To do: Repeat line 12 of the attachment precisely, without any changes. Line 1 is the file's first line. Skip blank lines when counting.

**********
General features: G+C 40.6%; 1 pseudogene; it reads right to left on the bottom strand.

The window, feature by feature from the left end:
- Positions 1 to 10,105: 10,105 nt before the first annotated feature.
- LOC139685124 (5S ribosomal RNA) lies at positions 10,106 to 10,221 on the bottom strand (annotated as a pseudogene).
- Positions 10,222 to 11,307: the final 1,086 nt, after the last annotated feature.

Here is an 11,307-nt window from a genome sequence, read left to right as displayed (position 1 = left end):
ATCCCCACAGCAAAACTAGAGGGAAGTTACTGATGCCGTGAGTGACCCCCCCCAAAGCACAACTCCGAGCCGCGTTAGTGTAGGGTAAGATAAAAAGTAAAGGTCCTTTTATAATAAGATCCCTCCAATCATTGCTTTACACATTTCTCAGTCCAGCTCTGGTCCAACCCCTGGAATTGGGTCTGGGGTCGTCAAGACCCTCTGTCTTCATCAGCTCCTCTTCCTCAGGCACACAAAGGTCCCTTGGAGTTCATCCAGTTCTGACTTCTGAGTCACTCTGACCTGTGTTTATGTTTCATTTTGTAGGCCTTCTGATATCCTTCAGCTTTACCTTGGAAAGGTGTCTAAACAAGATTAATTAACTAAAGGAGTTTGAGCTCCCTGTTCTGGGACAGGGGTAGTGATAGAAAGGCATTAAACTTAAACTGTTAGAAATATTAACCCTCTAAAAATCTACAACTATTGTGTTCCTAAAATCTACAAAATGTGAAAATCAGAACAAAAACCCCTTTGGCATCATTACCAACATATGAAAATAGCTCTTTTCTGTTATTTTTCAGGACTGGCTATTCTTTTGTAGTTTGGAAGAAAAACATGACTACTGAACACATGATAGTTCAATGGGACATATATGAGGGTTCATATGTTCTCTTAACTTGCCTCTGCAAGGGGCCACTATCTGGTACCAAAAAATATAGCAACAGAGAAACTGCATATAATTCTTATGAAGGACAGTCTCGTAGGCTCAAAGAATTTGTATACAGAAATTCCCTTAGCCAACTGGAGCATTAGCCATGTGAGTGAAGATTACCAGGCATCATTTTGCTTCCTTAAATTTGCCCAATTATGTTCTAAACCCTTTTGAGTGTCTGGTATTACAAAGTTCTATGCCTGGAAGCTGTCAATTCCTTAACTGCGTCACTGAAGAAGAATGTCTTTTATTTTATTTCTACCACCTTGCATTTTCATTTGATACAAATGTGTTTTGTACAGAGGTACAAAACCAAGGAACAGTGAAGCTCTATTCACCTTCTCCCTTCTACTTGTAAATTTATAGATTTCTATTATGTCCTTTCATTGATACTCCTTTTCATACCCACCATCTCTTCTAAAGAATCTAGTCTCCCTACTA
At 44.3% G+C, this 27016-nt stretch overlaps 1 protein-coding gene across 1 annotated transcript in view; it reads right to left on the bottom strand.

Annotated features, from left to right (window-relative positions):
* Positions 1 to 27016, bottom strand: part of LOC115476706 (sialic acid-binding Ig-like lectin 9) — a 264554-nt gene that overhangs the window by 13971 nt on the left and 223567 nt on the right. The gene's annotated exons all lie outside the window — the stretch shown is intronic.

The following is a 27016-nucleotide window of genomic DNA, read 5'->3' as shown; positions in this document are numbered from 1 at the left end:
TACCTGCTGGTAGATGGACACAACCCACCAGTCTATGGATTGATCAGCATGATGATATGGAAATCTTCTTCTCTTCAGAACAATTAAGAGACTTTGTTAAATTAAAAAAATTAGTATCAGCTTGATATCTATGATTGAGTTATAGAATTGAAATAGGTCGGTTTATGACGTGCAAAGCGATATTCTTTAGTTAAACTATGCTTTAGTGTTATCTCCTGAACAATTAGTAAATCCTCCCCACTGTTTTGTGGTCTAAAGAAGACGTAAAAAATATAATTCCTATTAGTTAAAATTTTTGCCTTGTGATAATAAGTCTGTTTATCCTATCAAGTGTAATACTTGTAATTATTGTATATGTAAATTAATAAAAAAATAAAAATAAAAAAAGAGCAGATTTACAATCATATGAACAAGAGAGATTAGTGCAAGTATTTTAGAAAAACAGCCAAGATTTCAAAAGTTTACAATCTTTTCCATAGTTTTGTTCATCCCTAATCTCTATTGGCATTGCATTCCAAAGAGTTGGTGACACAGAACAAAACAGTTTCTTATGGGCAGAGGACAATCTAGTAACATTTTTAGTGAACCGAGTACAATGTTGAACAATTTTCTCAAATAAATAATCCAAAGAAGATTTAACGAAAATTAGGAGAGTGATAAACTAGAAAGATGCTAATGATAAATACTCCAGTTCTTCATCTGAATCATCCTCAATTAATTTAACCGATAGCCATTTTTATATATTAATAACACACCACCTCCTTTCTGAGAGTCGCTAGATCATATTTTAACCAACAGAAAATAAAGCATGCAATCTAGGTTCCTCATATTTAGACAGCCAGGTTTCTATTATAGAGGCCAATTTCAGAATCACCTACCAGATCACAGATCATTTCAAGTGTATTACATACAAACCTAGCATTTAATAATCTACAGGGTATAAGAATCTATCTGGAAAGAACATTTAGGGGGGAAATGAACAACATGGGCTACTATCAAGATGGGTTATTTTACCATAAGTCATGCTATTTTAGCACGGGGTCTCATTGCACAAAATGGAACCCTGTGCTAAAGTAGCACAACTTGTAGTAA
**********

TACCTGCTGGTAGATGGACACAACCCACCAGTCTATGGATTGATCAGCATGATGATATGGAAATCTTCTTCTCTTCAGAACAATTAAGAGACTTTGTTAAATTAAAAAAATTAGTATCAGCTTGATATCTATGATTGAGTTATAGAATTGAAATAGGTCGGTTTATGACGTGCAAAGCGATATTCTTTAGTTAAACTATGCTTTAGTGTTATCTCCTGAACAATTAGTAAATCCTCCCCACTGTTTTGTGGTCTAAAGAAGACGTAAAAAATATAATTCCTATTAGTTAAAATTTTTGCCTTGTGATAATAAGTCTGTTTATCCTATCAAGTGTAATACTTGTAATTATTGTATATGTAAATTAATAAAAAAATAAAAATAAAAAAAGAGCAGATTTACAATCATATGAACAAGAGAGATTAGTGCAAGTATTTTAGAAAAACAGCCAAGATTTCAAAAGTTTACAATCTTTTCCATAGTTTTGTTCATCCCTAATCTCTATTGGCATTGCATTCCAAAGAGTTGGTGACACAGAACAAAACAGTTTCTTATGGGCAGAGGACAATCTAGTAACATTTTTAGTGAACCGAGTACAATGTTGAACAATTTTCTCAAATAAATAATCCAAAGAAGATTTAACGAAAATTAGGAGAGTGATAAACTAGAAAGATGCTAATGATAAATACTCCAGTTCTTCATCTGAATCATCCTCAATTAATTTAACCGATAGCCATTTTTATATATTAATAACACACCACCTCCTTTCTGAGAGTCGCTAGATCATATTTTAACCAACAGAAAATAAAGCATGCAATCTAGGTTCCTCATATTTAGACAGCCAGGTTTCTATTATAGAGGCCAATTTCAGAATCACCTACCAGATCACAGATCATTTCAAGTGTATTACATACAAACCTAGCATTTAATAATCTACAGGGTATAAGAATCTATCTGGAAAGAACATTTAGGGGGGAAATGAACAACATGGGCTACTATCAAGATGGGTTATTTTACCATAAGTCATGCTATTTTAGCACGGGGTCTCATTGCACAAAATGGAACCCTGTGCTAAAGTAGCACAACTTGTAGTAA